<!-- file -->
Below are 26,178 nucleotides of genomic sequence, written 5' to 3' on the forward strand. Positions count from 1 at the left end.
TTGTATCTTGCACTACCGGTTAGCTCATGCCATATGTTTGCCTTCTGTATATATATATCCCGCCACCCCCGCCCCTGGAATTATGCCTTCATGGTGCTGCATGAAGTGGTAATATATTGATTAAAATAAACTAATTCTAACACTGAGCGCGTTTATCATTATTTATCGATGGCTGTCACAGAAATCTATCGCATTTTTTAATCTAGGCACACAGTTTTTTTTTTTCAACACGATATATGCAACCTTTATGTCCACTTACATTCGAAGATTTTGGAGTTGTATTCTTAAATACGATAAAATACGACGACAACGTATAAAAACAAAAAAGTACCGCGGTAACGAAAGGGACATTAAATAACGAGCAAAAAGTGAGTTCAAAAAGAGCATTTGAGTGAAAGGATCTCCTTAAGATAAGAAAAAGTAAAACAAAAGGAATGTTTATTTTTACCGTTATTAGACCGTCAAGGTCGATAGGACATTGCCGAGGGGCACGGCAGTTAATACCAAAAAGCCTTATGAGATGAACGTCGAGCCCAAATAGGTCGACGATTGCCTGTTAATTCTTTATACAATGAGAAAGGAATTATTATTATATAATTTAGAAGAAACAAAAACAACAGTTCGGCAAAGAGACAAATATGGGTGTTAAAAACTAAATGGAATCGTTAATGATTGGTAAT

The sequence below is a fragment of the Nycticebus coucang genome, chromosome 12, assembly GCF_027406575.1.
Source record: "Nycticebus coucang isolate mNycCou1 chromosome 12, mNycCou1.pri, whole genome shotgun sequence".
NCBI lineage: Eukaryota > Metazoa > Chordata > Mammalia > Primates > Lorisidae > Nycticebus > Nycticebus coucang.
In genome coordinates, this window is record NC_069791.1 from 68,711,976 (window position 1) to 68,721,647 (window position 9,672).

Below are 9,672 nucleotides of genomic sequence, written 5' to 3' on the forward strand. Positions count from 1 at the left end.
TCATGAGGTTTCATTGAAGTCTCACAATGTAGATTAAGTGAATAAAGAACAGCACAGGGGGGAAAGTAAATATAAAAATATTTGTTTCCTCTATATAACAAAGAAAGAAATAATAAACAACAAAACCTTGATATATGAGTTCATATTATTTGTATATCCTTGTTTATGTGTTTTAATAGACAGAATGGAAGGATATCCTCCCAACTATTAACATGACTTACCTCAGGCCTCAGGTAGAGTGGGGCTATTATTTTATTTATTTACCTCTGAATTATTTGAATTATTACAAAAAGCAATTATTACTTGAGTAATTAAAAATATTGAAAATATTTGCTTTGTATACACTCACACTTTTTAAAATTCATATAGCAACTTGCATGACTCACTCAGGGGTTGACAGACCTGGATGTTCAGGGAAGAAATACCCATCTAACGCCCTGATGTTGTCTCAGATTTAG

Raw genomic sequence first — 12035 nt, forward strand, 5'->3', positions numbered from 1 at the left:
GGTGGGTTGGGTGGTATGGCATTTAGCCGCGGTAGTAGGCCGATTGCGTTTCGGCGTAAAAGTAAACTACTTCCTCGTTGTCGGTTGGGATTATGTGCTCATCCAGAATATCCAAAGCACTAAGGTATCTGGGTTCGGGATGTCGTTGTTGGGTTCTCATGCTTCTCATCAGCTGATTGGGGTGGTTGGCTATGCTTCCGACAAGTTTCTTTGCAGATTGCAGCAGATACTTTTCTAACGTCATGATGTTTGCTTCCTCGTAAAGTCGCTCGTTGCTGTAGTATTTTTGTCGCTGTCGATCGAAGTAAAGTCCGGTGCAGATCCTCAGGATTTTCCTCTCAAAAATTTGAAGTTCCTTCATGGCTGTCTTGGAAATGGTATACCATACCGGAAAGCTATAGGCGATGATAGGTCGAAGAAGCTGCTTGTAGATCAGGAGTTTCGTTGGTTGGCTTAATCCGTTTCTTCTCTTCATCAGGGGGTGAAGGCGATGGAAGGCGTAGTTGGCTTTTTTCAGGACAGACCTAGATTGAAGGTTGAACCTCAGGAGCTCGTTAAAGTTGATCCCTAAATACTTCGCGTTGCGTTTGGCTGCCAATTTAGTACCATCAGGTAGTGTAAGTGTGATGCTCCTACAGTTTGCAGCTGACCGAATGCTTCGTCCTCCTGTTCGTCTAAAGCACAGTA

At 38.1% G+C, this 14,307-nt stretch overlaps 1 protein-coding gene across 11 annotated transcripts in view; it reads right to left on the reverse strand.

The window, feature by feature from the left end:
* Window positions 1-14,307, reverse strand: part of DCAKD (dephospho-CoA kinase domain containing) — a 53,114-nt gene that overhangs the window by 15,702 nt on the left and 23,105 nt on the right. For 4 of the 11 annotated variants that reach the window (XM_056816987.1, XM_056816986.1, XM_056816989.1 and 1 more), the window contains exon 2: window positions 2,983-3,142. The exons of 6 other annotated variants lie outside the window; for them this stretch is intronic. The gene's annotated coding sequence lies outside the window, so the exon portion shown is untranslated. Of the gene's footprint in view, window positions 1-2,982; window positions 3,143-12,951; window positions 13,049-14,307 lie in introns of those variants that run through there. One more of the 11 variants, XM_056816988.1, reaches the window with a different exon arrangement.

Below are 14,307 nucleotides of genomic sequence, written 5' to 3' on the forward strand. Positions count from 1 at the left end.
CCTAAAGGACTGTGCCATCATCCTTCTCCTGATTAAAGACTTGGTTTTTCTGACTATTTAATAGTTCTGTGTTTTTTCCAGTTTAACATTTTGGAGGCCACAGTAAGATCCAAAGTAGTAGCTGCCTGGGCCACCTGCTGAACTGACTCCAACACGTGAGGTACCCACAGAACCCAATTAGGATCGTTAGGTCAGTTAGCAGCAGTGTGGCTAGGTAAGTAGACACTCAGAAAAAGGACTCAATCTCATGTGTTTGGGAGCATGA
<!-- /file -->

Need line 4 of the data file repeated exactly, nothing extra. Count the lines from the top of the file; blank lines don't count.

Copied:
Source record: "Nycticebus coucang isolate mNycCou1 chromosome 12, mNycCou1.pri, whole genome shotgun sequence".